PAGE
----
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    Tips for Getting Active with Diabetes

    Last updated 7 hours 55 minutes ago

    Obesity is considered a major risk factor for type 2 diabetes, a metabolic disease. This video offers exercise tips for those with this condition.

    Exercise is an essential part of a healthy lifestyle, but individuals with diabetes must follow a few precautions. For one, they should discuss their activity options with a doctor before starting a workout regimen. Two, they must track their blood glucose levels before, during, and after exercise. The body converts blood glucose into energy, allowing it to perform at a rigorous level during exercise. However, blood glucose fluctuations can cause diabetes sufferers to become weak and even lose consciousness. With the necessary safety measures in place, people with diabetes can still enjoy physical activity.

    Have you been recently diagnosed with diabetes? Call The JFK Bariatric Wellness & Surgical Institute at (561) 899-4855 to speak with an Atlantis Consult-A-Nurse about your condition.

    The Importance of Protein in Your Post-Surgery Diet

    Last updated 3 days ago

    The body needs carbohydrates, fat, and protein to function at an optimal level. After bariatric surgery, total nutrient intake is small, making it all the more important to eat protein. Without adequate protein consumption, bariatric surgery recipients can suffer from extreme fatigue and body weakness.

    If you have recently undergone bariatric surgery, cultivate a diet that includes plenty of protein options. Animal products such as fish, chicken, and beef offer ample amounts of protein, though beef may become more difficult to digest after bariatric weight loss treatment. You can also meet your protein needs with beans, nuts, and soy products. Bariatric surgery experts recommend beginning each meal with protein, as you want to satisfy your body’s protein needs before you feel full.

    The JFK Bariatric Wellness & Surgical Institute offers effective surgical weight loss solutions for Atlantis area residents. Call (561) 899-4855 to speak with a Consult-A-Nurse representative about our bariatric surgery services. You can also go to our website for additional information on our surgical weight loss options.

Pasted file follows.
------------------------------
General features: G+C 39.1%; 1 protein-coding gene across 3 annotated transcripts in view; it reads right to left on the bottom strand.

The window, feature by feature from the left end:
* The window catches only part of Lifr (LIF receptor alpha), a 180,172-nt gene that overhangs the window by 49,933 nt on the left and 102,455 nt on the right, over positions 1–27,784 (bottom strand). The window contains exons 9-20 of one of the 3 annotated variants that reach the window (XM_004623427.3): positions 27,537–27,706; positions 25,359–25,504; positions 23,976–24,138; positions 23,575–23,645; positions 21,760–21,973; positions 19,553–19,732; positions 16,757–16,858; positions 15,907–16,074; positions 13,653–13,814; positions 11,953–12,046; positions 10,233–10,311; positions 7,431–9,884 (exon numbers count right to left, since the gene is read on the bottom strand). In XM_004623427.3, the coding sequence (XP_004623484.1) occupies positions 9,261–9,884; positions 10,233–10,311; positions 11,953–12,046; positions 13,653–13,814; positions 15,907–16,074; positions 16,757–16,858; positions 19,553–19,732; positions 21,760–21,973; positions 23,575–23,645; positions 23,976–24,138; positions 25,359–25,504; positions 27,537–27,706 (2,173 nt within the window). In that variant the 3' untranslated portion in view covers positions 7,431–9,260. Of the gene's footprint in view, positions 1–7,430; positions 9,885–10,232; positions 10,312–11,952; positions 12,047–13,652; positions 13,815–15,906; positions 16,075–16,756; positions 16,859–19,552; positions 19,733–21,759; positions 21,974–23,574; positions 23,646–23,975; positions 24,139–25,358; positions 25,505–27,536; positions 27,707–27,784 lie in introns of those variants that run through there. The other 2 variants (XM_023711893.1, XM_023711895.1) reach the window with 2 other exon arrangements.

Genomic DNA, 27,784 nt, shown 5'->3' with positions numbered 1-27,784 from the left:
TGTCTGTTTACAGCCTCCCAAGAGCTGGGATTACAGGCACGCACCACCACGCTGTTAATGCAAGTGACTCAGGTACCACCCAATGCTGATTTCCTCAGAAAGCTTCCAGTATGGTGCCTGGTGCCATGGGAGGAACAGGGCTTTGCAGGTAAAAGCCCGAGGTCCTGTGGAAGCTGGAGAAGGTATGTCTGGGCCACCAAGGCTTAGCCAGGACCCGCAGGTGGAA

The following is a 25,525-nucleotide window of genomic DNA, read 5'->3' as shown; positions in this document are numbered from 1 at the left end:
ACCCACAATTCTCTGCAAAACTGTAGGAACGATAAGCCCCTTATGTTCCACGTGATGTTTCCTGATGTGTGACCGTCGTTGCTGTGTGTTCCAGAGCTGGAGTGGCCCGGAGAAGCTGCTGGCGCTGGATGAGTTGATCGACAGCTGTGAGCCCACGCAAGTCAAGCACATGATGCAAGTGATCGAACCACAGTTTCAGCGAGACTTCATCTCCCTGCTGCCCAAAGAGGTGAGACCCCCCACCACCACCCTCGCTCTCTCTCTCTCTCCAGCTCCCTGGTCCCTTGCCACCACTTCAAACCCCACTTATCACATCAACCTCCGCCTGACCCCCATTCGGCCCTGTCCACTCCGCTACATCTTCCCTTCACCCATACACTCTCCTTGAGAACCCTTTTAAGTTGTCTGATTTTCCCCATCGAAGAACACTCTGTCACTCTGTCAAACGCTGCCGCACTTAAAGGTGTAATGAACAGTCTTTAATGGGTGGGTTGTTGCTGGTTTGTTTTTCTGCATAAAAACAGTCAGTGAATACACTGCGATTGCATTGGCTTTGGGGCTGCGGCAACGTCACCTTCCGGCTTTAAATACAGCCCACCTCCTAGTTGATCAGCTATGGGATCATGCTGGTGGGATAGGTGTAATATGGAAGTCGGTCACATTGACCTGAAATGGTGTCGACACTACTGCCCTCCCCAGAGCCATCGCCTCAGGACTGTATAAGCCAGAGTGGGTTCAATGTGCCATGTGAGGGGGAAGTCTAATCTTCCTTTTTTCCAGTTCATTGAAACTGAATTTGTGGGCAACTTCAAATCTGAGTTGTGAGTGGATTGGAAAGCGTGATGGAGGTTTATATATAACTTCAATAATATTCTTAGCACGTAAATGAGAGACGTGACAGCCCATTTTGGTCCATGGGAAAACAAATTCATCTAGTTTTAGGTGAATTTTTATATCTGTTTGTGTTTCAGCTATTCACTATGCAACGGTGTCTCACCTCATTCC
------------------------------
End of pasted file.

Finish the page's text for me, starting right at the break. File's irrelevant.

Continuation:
What Is a Typical Eating Plan After Weight Loss Surgery?

    Last updated 8 days ago

    Eating healthy and exercising consistently are central to health, and these habits become even more important after weight loss surgery. Calorie intake is especially significant, and must be less than calorie usage to promote weight loss. That is why The JFK Bariatric Wellness & Surgical Institute advises bariatric surgery patients to cultivate eating plans that will foster both weight loss and healthier diet behaviors.

    Eliminate Between-Meal Snacks

    Many people gain weight because they continuously snack on unhealthy foods between breakfast, lunch, and dinner. To ensure that snacking does not impede weight loss efforts, bariatric surgery patients must eliminate this habit. Removing snack foods from the home is one way to reduce the risk of snacking, as is creating a set schedule of eating times. Having coping strategies for potential dangers, such as when a coworker brings snacks to the office, can also reduce the temptation to snack.

    Minimize Meal Beverages

    Hydration is critical to wellness, but bariatric surgery patients should keep in mind the effects of drinking during mealtimes. Since the volume of the stomach may be significantly smaller after weight loss surgery, beverages can quickly fill up the remaining space and create a false sense of fullness during meals. This sensation may prevent bariatric surgery recipients from getting enough nourishment. To prevent this outcome, surgical weight loss patients should refrain from consuming beverages until they are finished with their meals.

    Create Nutrient-Rich Meals

    Smaller stomach size also means less room for food. Though this is an intended goal of bariatric surgery, patients must still get adequate nutrients for their body’s health needs. Protein consumption is particularly important in the months following weight loss surgery; fortunately, many types of food come high in this essential nutrient. Weight loss surgery recipients can choose from protein-rich nuts, cheese, yogurt, beans, and meat.